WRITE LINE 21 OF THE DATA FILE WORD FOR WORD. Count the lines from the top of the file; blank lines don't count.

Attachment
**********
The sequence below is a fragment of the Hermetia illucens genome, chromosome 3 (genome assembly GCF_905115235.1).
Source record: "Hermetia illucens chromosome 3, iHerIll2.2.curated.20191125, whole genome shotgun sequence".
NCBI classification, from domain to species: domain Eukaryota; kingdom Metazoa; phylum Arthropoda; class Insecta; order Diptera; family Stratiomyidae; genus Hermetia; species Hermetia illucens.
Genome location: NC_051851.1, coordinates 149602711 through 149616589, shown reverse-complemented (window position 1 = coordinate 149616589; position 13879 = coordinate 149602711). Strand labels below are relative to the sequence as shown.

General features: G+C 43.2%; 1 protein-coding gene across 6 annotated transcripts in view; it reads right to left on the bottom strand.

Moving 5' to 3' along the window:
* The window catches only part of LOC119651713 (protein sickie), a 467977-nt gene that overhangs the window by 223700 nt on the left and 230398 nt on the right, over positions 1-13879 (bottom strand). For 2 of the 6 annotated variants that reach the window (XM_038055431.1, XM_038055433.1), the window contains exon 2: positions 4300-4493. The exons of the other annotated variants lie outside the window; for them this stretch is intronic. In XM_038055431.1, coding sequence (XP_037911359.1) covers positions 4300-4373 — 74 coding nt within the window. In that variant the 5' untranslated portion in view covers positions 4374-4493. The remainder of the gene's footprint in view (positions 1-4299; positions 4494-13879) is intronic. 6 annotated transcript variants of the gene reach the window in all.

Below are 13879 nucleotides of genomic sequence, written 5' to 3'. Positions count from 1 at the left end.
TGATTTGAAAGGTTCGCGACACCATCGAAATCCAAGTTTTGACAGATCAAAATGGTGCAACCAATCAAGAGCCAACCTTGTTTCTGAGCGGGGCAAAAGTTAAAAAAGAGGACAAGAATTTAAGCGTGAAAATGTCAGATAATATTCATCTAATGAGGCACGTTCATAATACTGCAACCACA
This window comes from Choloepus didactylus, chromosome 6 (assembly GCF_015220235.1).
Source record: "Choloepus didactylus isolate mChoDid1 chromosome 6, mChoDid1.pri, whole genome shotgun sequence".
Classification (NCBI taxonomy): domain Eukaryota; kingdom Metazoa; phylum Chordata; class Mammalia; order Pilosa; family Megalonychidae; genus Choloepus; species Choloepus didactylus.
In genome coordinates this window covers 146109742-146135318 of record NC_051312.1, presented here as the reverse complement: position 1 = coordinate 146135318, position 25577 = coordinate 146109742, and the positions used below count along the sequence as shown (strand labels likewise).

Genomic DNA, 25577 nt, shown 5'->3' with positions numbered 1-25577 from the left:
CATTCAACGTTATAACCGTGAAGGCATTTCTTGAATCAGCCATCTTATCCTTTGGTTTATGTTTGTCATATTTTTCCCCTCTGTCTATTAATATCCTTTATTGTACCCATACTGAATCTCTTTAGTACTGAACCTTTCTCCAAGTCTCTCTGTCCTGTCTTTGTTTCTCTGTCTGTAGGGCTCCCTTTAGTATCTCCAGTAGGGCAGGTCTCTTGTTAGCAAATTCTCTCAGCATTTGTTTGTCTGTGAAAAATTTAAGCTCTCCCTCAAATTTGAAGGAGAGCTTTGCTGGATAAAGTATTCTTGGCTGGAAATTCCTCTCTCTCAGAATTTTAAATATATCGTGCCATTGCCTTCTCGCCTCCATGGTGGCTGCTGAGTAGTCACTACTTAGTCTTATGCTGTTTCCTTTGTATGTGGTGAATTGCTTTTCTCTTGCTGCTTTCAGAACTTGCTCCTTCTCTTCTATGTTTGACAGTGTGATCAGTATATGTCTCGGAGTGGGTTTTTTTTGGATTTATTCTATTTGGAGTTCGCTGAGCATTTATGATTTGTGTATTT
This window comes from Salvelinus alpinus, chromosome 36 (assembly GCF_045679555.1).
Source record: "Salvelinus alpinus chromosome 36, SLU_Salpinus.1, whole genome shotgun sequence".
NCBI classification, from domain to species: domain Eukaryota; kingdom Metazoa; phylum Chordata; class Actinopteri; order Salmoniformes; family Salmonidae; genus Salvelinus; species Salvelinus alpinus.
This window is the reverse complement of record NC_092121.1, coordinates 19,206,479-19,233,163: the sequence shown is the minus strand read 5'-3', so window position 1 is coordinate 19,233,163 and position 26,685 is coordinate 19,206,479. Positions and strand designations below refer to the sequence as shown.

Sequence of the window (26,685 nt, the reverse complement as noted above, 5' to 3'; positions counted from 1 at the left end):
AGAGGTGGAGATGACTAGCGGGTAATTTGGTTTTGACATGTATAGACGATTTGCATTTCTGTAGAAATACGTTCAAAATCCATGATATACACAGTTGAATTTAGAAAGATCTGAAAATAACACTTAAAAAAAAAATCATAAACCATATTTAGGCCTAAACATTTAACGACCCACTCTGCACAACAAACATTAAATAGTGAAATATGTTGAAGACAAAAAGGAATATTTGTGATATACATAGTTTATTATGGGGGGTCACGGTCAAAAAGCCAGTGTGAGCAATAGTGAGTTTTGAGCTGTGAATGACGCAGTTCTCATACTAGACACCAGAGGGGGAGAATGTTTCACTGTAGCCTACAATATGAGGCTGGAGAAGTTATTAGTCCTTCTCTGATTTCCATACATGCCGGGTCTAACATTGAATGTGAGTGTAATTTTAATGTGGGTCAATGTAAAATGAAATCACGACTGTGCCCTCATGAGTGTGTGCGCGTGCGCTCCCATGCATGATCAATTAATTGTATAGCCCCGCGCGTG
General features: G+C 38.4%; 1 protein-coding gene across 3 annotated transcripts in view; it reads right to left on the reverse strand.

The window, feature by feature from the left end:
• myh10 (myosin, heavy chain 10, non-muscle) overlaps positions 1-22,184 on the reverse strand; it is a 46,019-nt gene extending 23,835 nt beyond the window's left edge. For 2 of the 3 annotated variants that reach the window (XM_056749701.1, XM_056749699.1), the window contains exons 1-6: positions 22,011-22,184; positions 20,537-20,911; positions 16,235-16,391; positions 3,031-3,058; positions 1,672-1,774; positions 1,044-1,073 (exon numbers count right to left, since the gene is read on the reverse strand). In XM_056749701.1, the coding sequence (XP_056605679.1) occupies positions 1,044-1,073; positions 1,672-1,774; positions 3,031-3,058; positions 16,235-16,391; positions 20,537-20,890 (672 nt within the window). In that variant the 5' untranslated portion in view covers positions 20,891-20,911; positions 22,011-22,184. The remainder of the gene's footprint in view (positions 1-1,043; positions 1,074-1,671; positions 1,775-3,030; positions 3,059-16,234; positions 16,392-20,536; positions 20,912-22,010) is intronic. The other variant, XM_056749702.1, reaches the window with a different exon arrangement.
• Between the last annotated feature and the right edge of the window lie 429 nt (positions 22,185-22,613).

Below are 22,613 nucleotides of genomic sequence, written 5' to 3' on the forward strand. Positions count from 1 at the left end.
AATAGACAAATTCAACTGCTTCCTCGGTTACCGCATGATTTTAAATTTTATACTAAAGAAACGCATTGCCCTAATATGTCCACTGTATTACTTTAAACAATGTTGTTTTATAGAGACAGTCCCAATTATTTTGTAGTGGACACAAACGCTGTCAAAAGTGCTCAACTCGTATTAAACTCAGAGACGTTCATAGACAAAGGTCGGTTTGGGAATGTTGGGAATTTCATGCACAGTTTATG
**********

AGAGGTGGAGATGACTAGCGGGTAATTTGGTTTTGACATGTATAGACGATTTGCATTTCTGTAGAAATACGTTCAAAATCCATGATATACACAGTTGAATTTAGAAAGATCTGAAAATAACACTTAAAAAAAAAATCATAAACCATATTTAGGCCTAAACATTTAACGACCCACTCTGCACAACAAACATTAAATAGTGAAATATGTTGAAGACAAAAAGGAATATTTGTGATATACATAGTTTATTATGGGGGGTCACGGTCAAAAAGCCAGTGTGAGCAATAGTGAGTTTTGAGCTGTGAATGACGCAGTTCTCATACTAGACACCAGAGGGGGAGAATGTTTCACTGTAGCCTACAATATGAGGCTGGAGAAGTTATTAGTCCTTCTCTGATTTCCATACATGCCGGGTCTAACATTGAATGTGAGTGTAATTTTAATGTGGGTCAATGTAAAATGAAATCACGACTGTGCCCTCATGAGTGTGTGCGCGTGCGCTCCCATGCATGATCAATTAATTGTATAGCCCCGCGCGTG